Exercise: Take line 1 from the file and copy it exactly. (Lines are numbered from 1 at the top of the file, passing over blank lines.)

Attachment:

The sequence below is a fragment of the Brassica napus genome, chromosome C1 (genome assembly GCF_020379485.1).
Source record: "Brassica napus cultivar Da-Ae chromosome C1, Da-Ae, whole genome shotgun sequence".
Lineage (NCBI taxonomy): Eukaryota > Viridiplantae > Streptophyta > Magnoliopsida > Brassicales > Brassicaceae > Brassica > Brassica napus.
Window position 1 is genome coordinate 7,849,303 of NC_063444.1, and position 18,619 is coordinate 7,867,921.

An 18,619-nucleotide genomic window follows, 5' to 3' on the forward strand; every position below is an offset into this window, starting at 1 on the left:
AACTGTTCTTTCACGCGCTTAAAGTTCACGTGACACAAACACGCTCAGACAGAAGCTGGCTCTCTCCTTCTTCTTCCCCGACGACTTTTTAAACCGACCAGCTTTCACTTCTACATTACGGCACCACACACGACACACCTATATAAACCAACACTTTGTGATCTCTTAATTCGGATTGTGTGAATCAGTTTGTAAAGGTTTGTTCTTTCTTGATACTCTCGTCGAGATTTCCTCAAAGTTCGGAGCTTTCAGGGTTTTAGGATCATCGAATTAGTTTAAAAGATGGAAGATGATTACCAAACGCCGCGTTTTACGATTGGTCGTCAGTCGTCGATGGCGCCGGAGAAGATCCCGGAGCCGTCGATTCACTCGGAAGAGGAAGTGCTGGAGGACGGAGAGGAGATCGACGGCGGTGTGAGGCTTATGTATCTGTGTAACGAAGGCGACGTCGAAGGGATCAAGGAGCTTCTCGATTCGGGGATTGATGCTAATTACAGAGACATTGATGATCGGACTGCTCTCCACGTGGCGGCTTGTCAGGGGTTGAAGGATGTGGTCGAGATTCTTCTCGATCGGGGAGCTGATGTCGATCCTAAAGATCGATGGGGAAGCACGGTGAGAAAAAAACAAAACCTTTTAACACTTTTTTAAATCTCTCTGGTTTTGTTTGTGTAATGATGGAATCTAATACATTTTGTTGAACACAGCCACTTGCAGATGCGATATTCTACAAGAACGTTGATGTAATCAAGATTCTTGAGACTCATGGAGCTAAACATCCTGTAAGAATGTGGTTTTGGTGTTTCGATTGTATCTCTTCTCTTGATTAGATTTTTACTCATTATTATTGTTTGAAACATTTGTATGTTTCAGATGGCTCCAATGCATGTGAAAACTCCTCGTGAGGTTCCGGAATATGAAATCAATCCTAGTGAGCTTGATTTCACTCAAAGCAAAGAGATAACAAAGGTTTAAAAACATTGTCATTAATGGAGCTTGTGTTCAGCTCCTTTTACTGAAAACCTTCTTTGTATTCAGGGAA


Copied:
The sequence below is a fragment of the Brassica napus genome, chromosome C1 (genome assembly GCF_020379485.1).